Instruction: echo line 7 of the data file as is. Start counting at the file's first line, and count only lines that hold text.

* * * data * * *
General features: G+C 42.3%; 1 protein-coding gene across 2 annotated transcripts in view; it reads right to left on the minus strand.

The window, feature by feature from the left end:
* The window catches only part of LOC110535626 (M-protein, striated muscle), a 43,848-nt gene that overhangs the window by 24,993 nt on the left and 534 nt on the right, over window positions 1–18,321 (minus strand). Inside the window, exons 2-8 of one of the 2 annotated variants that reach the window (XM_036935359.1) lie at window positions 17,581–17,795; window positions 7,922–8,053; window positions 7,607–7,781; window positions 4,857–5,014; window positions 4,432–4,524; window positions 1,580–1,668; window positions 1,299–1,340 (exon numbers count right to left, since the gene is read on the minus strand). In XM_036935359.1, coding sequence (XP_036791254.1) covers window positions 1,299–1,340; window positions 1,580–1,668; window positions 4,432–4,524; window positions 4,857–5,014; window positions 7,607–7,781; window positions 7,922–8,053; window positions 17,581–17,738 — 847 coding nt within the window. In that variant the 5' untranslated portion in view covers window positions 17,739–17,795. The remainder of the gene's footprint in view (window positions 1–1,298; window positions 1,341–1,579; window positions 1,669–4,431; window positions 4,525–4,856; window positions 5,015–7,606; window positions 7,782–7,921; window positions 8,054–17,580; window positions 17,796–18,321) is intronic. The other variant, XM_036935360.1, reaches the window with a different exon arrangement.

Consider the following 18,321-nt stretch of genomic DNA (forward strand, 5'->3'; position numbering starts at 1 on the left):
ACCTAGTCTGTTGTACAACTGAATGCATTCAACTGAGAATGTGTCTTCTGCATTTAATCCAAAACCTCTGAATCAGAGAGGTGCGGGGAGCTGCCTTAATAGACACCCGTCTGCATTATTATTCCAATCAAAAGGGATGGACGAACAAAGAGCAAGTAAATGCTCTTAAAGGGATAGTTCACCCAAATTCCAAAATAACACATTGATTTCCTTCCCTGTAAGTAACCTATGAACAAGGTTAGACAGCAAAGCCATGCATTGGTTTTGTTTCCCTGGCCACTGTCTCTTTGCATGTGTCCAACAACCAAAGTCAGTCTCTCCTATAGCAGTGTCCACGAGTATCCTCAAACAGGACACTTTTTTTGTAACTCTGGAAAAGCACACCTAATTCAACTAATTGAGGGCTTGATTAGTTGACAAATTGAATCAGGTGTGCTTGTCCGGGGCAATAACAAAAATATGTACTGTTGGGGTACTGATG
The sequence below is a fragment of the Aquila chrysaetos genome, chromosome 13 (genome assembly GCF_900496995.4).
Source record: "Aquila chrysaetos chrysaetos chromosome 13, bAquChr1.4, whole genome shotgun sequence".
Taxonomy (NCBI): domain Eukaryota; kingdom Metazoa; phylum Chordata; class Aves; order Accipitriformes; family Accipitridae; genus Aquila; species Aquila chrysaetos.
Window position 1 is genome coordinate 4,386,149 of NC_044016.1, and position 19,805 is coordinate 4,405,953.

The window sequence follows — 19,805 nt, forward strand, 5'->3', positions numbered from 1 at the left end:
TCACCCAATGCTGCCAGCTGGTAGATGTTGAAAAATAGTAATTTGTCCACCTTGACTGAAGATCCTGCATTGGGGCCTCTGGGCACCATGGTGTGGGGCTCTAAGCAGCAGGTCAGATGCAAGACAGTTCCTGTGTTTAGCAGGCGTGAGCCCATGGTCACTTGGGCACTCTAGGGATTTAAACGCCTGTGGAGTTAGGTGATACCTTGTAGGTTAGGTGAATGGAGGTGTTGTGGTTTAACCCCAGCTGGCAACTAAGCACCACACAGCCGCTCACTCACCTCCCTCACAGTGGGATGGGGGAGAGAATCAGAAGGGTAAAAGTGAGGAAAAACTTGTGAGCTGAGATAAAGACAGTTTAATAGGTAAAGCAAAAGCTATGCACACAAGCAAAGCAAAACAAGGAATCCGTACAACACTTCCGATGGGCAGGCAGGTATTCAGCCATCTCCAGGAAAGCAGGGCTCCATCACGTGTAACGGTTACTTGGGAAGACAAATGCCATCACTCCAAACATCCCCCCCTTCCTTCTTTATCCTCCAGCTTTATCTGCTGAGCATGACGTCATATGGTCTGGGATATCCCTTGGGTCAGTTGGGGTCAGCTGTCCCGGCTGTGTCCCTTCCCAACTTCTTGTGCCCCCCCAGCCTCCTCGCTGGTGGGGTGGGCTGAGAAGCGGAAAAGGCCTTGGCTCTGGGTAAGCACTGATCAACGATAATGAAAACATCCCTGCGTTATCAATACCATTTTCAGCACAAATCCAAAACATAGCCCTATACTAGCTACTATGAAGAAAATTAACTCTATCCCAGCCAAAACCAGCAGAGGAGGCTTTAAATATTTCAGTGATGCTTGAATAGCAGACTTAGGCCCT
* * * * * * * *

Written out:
Source record: "Aquila chrysaetos chrysaetos chromosome 13, bAquChr1.4, whole genome shotgun sequence".